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  #76   ^
Old Sat, Feb-07-15, 09:25
WereBear's Avatar
WereBear WereBear is offline
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Plan: Epi-Paleo/IF
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Nancy LC, that's very encouraging news for your brother. My best to everyone over this situation.
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  #77   ^
Old Sat, Feb-07-15, 09:33
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Jamackarch Jamackarch is offline
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Plan: hflc
Stats: 166/159/125 Female 5'2"
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Progress: 17%
Location: Pacific Northwest
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Quote:
Originally Posted by WereBear
...It takes incredible will, and extraordinary confidence, to think outside the box. Everyone here has done it.
But we know how much it takes to swim against the tide.


Hear, hear.
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  #78   ^
Old Mon, Feb-09-15, 09:47
Nancy LC's Avatar
Nancy LC Nancy LC is offline
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Posts: 45,170
 
Plan: Paleo 99.5%
Stats: 210/170/160 Female 67.5"
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Progress: 80%
Location: San Diego, CA
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  #79   ^
Old Mon, Feb-09-15, 13:11
WereBear's Avatar
WereBear WereBear is offline
Posts: 9,835
 
Plan: Epi-Paleo/IF
Stats: 220/162/150 Female 67
BF:
Progress: 83%
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Thanks, Nancy! I've come to believe inflammation is the root of all evil... or at least 90% of our sickness issues!
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  #80   ^
Old Sat, Feb-14-15, 13:01
JEY100's Avatar
JEY100 JEY100 is offline
To Good Health!
Posts: 9,111
 
Plan: IF Fung/LC Westman/Primal
Stats: 222/172/169 Female 5' 9"
BF:45%/25.3%/24%
Progress: 94%
Location: NC
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A recent paper by Dr. Seyfried, picked up by PubMed:

http://www.ncbi.nlm.nih.gov/pubmed/25069036

Quote:
Metabolic therapy: a new paradigm for managing malignant brain cancer.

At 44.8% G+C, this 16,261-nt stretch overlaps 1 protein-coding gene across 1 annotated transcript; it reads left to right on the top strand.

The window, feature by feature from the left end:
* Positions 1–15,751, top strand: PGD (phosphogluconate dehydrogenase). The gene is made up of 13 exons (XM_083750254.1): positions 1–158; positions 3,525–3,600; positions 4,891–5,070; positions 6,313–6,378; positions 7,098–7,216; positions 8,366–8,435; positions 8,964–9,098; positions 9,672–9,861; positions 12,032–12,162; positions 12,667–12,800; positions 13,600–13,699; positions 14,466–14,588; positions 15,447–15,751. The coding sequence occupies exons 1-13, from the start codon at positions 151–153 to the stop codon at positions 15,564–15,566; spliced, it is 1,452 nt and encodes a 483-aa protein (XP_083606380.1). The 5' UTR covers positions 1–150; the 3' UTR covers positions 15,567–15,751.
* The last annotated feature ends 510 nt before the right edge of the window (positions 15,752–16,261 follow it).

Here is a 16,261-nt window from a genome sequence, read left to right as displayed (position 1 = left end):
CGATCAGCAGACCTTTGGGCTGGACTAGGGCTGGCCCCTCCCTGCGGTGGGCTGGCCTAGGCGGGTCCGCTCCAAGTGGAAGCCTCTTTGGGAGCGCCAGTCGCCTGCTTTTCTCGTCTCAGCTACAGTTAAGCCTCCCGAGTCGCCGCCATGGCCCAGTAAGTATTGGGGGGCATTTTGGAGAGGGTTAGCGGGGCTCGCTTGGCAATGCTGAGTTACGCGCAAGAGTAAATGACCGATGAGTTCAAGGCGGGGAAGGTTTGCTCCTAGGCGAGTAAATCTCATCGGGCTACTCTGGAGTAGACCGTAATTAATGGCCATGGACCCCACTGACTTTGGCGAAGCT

Seyfried TN1, Flores R2, Poff AM3, D'Agostino DP3, Mukherjee P2.

Abstract
Little progress has been made in the long-term management of glioblastoma multiforme (GBM), considered among the most lethal of brain cancers. Cytotoxic chemotherapy, steroids, and high-dose radiation are generally used as the standard of care for GBM. These procedures can create a tumor microenvironment rich in glucose and glutamine. Glucose and glutamine are suggested to facilitate tumor progression. Recent evidence suggests that many GBMs are infected with cytomegalovirus, which could further enhance glucose and glutamine metabolism in the tumor cells. Emerging evidence also suggests that neoplastic macrophages/microglia, arising through possible fusion hybridization, can comprise an invasive cell subpopulation within GBM. Glucose and glutamine are major fuels for myeloid cells, as well as for the more rapidly proliferating cancer stem cells. Therapies that increase inflammation and energy metabolites in the GBM microenvironment can enhance tumor progression. In contrast to current GBM therapies, metabolic therapy is designed to target the metabolic malady common to all tumor cells (aerobic fermentation), while enhancing the health and vitality of normal brain cells and the entire body. The calorie restricted ketogenic diet (KD-R) is an anti-angiogenic, anti-inflammatory and pro-apoptotic metabolic therapy that also reduces fermentable fuels in the tumor microenvironment. Metabolic therapy, as an alternative to the standard of care, has the potential to improve outcome for patients with GBM and other malignant brain cancers.


Found it with a simple PubMed search for Ketogenic And Cancer,
135 citations as of this date. Some critical of all the alternate "cancer diets" but more new ones investigating low carb or keto as beneficial in conjunction with standard of care.

Last edited by JEY100 : Sun, Feb-15-15 at 02:56.
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  #81   ^
Old Sat, Feb-14-15, 13:08
teaser's Avatar
teaser teaser is offline